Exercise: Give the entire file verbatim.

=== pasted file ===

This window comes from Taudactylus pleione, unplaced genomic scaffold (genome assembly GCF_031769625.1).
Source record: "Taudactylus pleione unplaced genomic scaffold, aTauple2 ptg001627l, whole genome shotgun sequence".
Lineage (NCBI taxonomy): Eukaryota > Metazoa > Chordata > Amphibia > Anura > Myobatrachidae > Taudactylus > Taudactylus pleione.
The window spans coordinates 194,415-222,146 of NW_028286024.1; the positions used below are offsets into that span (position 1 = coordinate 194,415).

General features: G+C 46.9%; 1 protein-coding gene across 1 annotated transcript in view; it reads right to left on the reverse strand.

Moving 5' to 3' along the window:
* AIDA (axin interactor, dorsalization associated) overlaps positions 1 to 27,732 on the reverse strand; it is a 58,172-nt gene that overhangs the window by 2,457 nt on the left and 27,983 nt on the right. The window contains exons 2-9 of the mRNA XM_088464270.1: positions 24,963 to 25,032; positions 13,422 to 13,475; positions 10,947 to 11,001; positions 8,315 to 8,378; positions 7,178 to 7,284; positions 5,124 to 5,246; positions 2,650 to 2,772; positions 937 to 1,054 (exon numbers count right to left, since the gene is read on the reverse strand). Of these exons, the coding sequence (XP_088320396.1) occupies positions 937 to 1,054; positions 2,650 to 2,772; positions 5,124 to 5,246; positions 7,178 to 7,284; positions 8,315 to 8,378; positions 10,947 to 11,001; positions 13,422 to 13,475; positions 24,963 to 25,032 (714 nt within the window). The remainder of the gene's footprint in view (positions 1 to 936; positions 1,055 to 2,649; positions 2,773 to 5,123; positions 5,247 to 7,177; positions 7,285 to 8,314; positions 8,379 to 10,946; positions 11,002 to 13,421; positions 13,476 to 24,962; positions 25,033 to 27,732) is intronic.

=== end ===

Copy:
This window comes from Taudactylus pleione, unplaced genomic scaffold (genome assembly GCF_031769625.1).
Source record: "Taudactylus pleione unplaced genomic scaffold, aTauple2 ptg001627l, whole genome shotgun sequence".
Lineage (NCBI taxonomy): Eukaryota > Metazoa > Chordata > Amphibia > Anura > Myobatrachidae > Taudactylus > Taudactylus pleione.
The window spans coordinates 194,415-222,146 of NW_028286024.1; the positions used below are offsets into that span (position 1 = coordinate 194,415).

General features: G+C 46.9%; 1 protein-coding gene across 1 annotated transcript in view; it reads right to left on the reverse strand.

Moving 5' to 3' along the window:
* AIDA (axin interactor, dorsalization associated) overlaps positions 1 to 27,732 on the reverse strand; it is a 58,172-nt gene that overhangs the window by 2,457 nt on the left and 27,983 nt on the right. The window contains exons 2-9 of the mRNA XM_088464270.1: positions 24,963 to 25,032; positions 13,422 to 13,475; positions 10,947 to 11,001; positions 8,315 to 8,378; positions 7,178 to 7,284; positions 5,124 to 5,246; positions 2,650 to 2,772; positions 937 to 1,054 (exon numbers count right to left, since the gene is read on the reverse strand). Of these exons, the coding sequence (XP_088320396.1) occupies positions 937 to 1,054; positions 2,650 to 2,772; positions 5,124 to 5,246; positions 7,178 to 7,284; positions 8,315 to 8,378; positions 10,947 to 11,001; positions 13,422 to 13,475; positions 24,963 to 25,032 (714 nt within the window). The remainder of the gene's footprint in view (positions 1 to 936; positions 1,055 to 2,649; positions 2,773 to 5,123; positions 5,247 to 7,177; positions 7,285 to 8,314; positions 8,379 to 10,946; positions 11,002 to 13,421; positions 13,476 to 24,962; positions 25,033 to 27,732) is intronic.